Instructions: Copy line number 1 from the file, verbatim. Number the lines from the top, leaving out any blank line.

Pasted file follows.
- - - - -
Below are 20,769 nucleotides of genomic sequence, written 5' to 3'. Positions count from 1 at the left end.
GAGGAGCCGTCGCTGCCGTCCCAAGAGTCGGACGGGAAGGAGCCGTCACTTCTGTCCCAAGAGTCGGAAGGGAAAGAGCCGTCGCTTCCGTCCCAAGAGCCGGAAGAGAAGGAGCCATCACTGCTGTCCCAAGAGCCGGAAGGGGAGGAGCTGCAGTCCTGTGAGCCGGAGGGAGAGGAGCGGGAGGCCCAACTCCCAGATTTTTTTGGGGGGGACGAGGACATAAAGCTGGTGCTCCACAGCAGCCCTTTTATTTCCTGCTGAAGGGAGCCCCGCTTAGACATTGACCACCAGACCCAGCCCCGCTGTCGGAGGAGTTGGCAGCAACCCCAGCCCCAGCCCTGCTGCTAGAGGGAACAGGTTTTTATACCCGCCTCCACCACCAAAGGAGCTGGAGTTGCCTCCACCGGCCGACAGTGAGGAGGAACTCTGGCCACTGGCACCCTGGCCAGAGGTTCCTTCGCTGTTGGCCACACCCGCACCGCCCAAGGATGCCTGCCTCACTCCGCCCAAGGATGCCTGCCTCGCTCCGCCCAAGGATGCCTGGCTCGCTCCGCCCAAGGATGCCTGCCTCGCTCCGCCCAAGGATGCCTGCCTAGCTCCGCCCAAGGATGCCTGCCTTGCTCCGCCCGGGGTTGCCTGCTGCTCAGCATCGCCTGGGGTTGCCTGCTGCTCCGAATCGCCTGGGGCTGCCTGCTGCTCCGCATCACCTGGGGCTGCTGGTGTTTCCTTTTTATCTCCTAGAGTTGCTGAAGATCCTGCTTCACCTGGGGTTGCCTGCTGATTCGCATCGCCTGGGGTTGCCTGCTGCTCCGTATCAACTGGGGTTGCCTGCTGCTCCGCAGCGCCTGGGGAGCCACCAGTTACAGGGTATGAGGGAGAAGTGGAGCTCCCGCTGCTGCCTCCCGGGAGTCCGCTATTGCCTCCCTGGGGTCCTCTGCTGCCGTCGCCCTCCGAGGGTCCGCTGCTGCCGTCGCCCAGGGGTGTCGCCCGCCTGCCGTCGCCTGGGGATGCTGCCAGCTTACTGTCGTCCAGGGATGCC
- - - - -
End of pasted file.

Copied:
Below are 20,769 nucleotides of genomic sequence, written 5' to 3'. Positions count from 1 at the left end.